Half Value Layers

The many years of x-ray equipment testing I’ve done has generated a lot of potentially useful data on the performance of imaging equipment that I lay hands on.

In the past, I’ve just measured the half value layer (the thickness of material required to reduce the x-ray beam intensity by one half) of the x-ray beam at one point: 80 kVp. A couple years ago, I decided to add 60, 100 and 120 kVp to satisfy my curiosity. I knew from testing mammography machines that HVL was pretty linear between a narrow range of kV (24-32). Turns out over the much wider range of 60-120 kVp, HVL is still pretty linear. This is close to 3 years worth of HVL data from almost 40 radiographic units (fixed and portable).

Half value layer vs kV
Half value layer vs kV

Below is the mean HVL as a function of kV. Error bars represent the standard deviation at each kV. The linear fit equation is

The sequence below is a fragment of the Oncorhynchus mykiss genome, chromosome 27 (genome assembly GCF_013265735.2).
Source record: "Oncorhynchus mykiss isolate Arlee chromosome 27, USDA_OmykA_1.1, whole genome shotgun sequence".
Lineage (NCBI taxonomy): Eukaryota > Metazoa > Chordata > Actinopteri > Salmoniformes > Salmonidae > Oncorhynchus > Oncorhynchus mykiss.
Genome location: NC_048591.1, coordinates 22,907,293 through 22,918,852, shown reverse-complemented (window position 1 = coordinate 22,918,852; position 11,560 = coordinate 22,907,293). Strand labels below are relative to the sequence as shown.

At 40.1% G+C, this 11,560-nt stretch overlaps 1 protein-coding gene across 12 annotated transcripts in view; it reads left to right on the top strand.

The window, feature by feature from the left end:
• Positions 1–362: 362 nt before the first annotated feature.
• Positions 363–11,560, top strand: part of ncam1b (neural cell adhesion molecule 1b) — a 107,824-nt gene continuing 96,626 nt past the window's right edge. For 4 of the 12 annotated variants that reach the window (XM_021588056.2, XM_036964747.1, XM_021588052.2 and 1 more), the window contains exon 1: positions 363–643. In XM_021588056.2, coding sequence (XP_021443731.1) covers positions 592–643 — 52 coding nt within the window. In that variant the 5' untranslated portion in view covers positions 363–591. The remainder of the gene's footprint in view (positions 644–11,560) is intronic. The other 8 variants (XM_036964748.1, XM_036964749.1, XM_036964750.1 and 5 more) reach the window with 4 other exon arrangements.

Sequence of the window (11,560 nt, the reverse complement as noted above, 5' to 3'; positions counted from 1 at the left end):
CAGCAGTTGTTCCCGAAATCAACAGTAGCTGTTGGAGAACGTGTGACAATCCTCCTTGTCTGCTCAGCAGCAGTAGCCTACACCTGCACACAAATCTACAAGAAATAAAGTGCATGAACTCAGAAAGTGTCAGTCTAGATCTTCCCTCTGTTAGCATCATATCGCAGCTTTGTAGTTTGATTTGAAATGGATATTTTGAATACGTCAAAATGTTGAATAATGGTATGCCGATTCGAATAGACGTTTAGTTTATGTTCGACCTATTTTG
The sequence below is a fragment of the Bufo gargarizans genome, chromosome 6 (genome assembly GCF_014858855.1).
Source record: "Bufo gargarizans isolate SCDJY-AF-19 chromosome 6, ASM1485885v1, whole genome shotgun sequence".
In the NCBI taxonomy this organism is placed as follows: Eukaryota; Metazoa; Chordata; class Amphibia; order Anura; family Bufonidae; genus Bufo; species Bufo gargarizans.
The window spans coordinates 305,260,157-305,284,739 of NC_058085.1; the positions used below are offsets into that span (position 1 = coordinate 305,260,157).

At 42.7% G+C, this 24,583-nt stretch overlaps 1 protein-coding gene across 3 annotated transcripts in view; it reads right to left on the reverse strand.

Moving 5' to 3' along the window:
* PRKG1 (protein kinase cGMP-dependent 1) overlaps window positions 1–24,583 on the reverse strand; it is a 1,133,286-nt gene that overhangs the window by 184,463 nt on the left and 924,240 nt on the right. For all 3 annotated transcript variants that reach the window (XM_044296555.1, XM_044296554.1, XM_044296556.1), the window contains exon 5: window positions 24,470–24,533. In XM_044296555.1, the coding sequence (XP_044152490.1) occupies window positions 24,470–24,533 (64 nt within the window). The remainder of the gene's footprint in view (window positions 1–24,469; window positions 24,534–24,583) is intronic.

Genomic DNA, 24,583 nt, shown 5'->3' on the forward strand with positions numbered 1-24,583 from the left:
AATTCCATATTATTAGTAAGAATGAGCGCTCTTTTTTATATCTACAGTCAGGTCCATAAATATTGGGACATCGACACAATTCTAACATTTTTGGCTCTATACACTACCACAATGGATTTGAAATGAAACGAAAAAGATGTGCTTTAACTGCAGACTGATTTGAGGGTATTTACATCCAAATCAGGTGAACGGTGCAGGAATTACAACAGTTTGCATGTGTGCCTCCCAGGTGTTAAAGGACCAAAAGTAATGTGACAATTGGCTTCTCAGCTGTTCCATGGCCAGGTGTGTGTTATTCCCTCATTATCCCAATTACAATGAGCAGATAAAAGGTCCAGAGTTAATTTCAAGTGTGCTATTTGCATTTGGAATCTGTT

HVL = -0.0254 + 0.03868*kV
Mean half value layer vs kV

The histograms below show the spread in HVLs measured at each kV.

Half value layer histograms at each kV

There doesn’t seem to be any significant trend over time (which is what I would expect). Here I’m using the ID assigned to each survey as a surrogate for time.

Half value layer by survey  ID

A moderately interesting finding I think. One thing that might be interesting to see is how HVL changes with the type of machine (fixed room vs portable). I’d have to go back to my spreadsheets and recollect the data to add in the type of machine though. Not sure I’m curious enough about it to go through all that again, but perhaps.